Whereboutz is a new service powered by TeleNav that lets you announce your location for others to see, while mapping it to a geographical location. The service has two ways in the door, both as a Java app for phones that can run J2ME, as well as a Facebook application that accomplishes a similar feat without any sort of installation. Once linked up to your Facebook account, the mobile app will show you any of your friends' status updates on a map, as long as they're posting through Whereboutz (regular old status messages need not apply). You can also … Read more
Typing your starting point on a typical cell phone search tool can get tedious, even if you've got a high-end device with a QWERTY keyboard. A GPS-enabled cell phone can wipe those tears away, but since about 85 percent of handsets do not have GPS, most users are out of luck.
Google Maps for Mobile with My Location draws enough information from local cell phone towers to figure out where you are and then uses that information to launch a search. The idea is it saves you search time and manual effort. How well does it work? Get a … Read more
Loopt, which offers a mobile friend-finding service, has extended the reach of its application with a new feature that allows users to notify not just other Loopt users, but any friend, of their whereabouts via text or IM.
Starting Thursday, the Loopt service is integrated with subscribers' mobile address books and AIM buddy lists so they can share their real-time location via a text message or instant message.
The way it works is that when Loopt users text or IM their friends they can choose to have their location automatically attached. So a message that says, "Want to meet … Read more
Where are you right now? It's a simple question for humans to ask and answer, but for Web services, location is a complex and sometimes fuzzy concept. Right now, I'm in San Francisco, and I don't care who knows it. Where in San Francisco? That's not so public. I started writing this at home, with a specific address that I don't want to print here but that I'm OK with my friends knowing. Where's my house? It's in the Noe Valley neighborhood. Although, a real estate agent might be able to get … Read more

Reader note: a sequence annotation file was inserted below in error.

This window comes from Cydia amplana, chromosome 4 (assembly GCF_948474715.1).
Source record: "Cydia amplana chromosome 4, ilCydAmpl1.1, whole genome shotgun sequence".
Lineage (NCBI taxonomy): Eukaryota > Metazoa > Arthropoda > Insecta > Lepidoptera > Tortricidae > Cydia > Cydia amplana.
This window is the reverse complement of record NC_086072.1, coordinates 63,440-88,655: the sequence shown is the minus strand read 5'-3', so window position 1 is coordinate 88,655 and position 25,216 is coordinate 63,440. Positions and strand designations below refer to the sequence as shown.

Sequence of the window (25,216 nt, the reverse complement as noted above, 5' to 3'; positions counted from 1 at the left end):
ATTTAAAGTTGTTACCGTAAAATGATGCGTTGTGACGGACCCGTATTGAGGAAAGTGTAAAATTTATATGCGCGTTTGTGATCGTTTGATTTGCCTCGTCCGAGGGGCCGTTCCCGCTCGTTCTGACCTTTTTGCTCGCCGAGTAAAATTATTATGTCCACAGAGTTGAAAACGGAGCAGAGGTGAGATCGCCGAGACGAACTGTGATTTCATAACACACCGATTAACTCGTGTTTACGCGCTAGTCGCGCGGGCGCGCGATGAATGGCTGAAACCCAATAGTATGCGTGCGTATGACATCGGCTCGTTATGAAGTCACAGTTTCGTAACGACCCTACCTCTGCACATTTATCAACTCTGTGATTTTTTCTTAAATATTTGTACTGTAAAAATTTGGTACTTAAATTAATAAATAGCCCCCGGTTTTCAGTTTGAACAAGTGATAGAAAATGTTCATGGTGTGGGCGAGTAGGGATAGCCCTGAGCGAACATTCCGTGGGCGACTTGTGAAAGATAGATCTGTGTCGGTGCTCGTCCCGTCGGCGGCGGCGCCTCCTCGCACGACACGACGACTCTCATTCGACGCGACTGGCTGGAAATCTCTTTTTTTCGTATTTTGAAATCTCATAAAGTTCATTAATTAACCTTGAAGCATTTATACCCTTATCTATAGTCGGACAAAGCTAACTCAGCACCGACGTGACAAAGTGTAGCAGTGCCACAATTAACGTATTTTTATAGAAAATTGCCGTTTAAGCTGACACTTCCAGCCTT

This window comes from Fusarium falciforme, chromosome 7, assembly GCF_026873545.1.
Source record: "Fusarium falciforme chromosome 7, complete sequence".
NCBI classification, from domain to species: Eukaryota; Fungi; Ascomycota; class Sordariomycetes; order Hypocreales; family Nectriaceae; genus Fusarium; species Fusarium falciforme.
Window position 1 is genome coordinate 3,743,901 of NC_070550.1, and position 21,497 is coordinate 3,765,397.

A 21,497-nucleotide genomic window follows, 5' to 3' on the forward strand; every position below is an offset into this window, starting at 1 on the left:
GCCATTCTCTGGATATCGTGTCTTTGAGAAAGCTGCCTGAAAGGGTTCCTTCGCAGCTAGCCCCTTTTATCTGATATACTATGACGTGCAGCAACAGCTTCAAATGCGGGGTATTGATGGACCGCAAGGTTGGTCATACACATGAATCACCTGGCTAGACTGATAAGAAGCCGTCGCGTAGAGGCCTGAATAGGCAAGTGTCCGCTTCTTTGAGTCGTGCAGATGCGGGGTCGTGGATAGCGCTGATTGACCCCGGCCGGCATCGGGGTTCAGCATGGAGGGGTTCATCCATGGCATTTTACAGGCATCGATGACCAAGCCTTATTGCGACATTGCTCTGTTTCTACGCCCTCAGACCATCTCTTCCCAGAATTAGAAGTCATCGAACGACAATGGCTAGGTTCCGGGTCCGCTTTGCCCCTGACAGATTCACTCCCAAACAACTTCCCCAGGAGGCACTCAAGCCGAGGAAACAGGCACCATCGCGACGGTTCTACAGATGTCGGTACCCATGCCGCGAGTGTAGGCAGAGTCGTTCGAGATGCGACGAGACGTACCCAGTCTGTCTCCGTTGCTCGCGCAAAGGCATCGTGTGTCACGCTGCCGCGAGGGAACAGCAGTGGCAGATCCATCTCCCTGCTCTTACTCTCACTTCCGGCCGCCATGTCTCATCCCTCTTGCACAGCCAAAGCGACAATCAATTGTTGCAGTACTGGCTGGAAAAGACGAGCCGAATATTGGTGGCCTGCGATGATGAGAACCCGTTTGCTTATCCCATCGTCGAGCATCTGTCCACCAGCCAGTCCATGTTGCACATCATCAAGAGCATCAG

Gadget aficionados are well acquainted with the Slingbox, which lets you stream home TV signals to a wide variety of computers and smart phones. Less well-known is Sony's line of LocationFree products, which actually pioneered the "place-shifting" market a full year before the debut of the first Slingbox. The LF-V30 is the latest LocationFree product that Sony is hoping will steal some of Sling's thunder. The big upgrade on the $250 video streamer--slated to hit stores in September--is its component video inputs and outputs. They allow for HD-video compatibility, though the quality is ratcheted down to … Read more
Sprint Nextel said Tuesday it will use Loopt's "friend finding" technology to let subscribers track their friends.
Loopt, which also offers its location-based service on Boost Mobile, a subsidiary of Sprint, uses Global Positioning System chips in phones to allow subscribers to see where their friends are located.
To address privacy concerns, Loopt subscribers must give other Loopt users permission to track them. Subscribers also can hide from anyone in their "buddy" list at any time.
Loopt has been available on Boost Mobile since last year. And earlier this year the company said it had … Read more
Yahoo Research Berkeley has released prototype mobile phone software called Zurfer that gives people a look at Flickr that's tailored to their particular location.
The software, which requires a "beefy smart phone," shows photos taken recently in a mobile phone user's vicinity, an example of a so-called location-aware service. The software uses Yahoo's ZoneTag technology to infer location from the cell phone tower to which a user's phone is connected.
Zurfer also lets members perform more traditional Flickr tasks, including seeing contacts' new photos, searching for Flickr photos and accessing a Flickr account. All … Read more
Loki, the location aware browser plug-in updated its service for use on Macs and mobile phones earlier this week. Previously, Loki users were relegated to Windows. The new Mac version of the Loki is in fact not a toolbar like its Windows counterpart. Instead, users get contextual menu support, and pop up notifications of third party sites that have been Loki-enabled using the developer API. Loki's creators insist that people who use these services enjoy having them available all the time, just not taking up their browsers real estate--which I agree with.
Hewlett-Packard is giving the public a chance to try out one of the experimental technologies it's cooking up. HP Labs is expected to announce Wednesday the open beta of Mscapes, a suite of software applications that let anyone create interactive location-based games or tours.
The Mscapes online authoring wizard can be used to design digital overlays on a map using photos, videos, graphics, text, or audio. Anyone with a GPS-enabled mobile device running Windows Mobile can use the Mscapes client to play any of the created games as they move through the physical world.
For example, HP Labs partnered … Read more
Everytime we curse technology for one reason or another, something comes along to make us thankful for it. And as we get older, it usually involves something that helps compensate for the ravages of age on mind and body.
The latest example is one that facilitates our addled memory, called the "Photo GPS" from Jobo--a device that Gadget Review says will record "time, data, longitude, latitude, street name, country, zip code, and nearest point of interest every time you snap a photo."